Larval diet influences rDNA activity and stability.(A) Real time PCR quantification of cDNAs derived from unprocessed (ETS-18S junction) pre-rRNA from larvae fed either SY10 or SY30 diets. Values were normalized to the genomic DNA copies of tRNAK-CTT genes and proportions plotted relative to Standard-fed larvae (defined as 100%). Error bars report standard deviation of RNA quantities derived from five independent pools of larvae for each condition, and indicate differences between populations exposed to altered dietary source. Although population distributions (shown) overlap, average rRNA expressions of SY10 vs SY30 differ. (B) Gallery of representative salivary gland nuclei obtained from SY10-fed larvae. Frequency of nuclei with multiple nucleoli was 7% ± 6% (S.D.), N = 337. α-Fibrillarin stains nucleoli red, DAPI stains DNA blue. (C) Gallery of representative salivary gland nuclei obtained from SY30-fed larvae, stained as in (B). Frequency of nuclei with multiple nucleoli was 40% ± 24% (S.D.), N = 522. (D) Real-time quantitative PCR analysis of 35S rDNA copy number in adult males raised on SY10 or SY30 as larvae. Percentages calculated relative to isogenic flies raised on standard food (defined as 100%). Error bars are standard deviation of three independent biological replicates and 3–4 technical replicates of each, and so contain pooled standard deviations of the populations and standard errors of the quantification. (E) Quantification of acidified-alcohol-extractable pigment from whitemottled-4 flies raised on SY10 and SY30. Error bars are standard deviation of three parallel biological replicates each containing heads from 20 individuals. All P-values (in (A), (D), and (E)) were calculated using Student’s t-test.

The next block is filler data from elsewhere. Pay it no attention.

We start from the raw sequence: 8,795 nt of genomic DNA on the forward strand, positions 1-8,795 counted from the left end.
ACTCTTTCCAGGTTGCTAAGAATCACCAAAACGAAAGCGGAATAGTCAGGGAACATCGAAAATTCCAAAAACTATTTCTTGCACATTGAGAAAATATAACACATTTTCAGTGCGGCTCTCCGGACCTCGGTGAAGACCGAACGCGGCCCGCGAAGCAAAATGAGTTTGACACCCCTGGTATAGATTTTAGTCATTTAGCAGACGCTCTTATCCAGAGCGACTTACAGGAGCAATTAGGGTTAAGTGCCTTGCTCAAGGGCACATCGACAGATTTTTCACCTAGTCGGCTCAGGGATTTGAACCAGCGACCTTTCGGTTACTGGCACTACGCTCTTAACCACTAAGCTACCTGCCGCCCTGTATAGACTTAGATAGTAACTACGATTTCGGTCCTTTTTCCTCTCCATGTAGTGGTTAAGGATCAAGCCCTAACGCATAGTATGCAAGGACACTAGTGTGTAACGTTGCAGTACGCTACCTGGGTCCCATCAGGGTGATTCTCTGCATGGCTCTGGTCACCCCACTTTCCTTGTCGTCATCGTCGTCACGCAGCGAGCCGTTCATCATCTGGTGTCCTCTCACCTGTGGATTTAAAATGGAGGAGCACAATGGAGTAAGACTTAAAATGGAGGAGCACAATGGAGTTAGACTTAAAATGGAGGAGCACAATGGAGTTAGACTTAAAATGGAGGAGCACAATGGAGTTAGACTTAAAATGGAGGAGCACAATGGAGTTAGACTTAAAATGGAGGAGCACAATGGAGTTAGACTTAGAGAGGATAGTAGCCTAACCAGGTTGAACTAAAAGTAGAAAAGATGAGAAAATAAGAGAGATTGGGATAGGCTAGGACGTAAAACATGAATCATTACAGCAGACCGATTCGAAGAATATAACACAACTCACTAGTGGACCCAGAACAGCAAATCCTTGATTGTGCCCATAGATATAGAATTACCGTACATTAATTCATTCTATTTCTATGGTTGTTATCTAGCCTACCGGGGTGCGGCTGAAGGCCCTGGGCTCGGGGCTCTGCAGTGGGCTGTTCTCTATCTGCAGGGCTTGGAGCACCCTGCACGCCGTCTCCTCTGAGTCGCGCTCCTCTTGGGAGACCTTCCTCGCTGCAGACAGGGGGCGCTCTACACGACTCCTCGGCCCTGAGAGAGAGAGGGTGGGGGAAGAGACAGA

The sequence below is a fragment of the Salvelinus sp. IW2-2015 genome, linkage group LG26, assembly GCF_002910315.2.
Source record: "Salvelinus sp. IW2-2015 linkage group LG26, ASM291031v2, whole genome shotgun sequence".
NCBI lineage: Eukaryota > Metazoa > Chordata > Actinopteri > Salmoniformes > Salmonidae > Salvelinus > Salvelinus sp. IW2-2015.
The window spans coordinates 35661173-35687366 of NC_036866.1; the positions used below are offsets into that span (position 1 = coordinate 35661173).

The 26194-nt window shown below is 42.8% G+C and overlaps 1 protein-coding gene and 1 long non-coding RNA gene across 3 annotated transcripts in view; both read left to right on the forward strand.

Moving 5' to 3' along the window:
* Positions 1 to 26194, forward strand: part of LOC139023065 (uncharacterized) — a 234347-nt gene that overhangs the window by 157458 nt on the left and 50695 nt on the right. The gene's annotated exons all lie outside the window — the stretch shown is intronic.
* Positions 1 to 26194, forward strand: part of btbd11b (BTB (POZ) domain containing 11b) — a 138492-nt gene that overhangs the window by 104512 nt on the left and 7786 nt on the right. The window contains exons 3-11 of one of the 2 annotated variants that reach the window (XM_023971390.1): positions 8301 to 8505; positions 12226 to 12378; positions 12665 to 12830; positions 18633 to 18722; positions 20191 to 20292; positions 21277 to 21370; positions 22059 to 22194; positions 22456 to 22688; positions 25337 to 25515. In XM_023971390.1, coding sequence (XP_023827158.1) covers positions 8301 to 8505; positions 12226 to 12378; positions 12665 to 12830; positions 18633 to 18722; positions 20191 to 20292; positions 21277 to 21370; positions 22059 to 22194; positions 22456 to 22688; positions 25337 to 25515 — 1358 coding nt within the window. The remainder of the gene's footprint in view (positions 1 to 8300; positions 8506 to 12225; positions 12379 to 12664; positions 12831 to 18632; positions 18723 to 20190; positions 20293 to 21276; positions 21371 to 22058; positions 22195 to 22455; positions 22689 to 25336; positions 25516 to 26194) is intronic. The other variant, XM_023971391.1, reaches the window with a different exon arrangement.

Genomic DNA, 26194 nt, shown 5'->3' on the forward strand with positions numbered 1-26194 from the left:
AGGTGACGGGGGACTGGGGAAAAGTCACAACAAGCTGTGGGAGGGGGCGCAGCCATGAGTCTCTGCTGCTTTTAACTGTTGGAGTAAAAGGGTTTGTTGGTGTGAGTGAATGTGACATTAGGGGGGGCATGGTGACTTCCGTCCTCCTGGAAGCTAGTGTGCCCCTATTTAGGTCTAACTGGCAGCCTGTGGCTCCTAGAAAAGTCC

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pgen.1005148.g001: Larval diet influences rDNA activity and stability.(A) Real time PCR quantification of cDNAs derived from unprocessed (ETS-18S junction) pre-rRNA from larvae fed either SY10 or SY30 diets. Values were normalized to the genomic DNA copies of tRNAK-CTT genes and proportions plotted relative to Standard-fed larvae (defined as 100%). Error bars report standard deviation of RNA quantities derived from five independent pools of larvae for each condition, and indicate differences between populations exposed to altered dietary source. Although population distributions (shown) overlap, average rRNA expressions of SY10 vs SY30 differ. (B) Gallery of representative salivary gland nuclei obtained from SY10-fed larvae. Frequency of nuclei with multiple nucleoli was 7% ± 6% (S.D.), N = 337. α-Fibrillarin stains nucleoli red, DAPI stains DNA blue. (C) Gallery of representative salivary gland nuclei obtained from SY30-fed larvae, stained as in (B). Frequency of nuclei with multiple nucleoli was 40% ± 24% (S.D.), N = 522. (D) Real-time quantitative PCR analysis of 35S rDNA copy number in adult males raised on SY10 or SY30 as larvae. Percentages calculated relative to isogenic flies raised on standard food (defined as 100%). Error bars are standard deviation of three independent biological replicates and 3–4 technical replicates of each, and so contain pooled standard deviations of the populations and standard errors of the quantification. (E) Quantification of acidified-alcohol-extractable pigment from whitemottled-4 flies raised on SY10 and SY30. Error bars are standard deviation of three parallel biological replicates each containing heads from 20 individuals. All P-values (in (A), (D), and (E)) were calculated using Student’s t-test.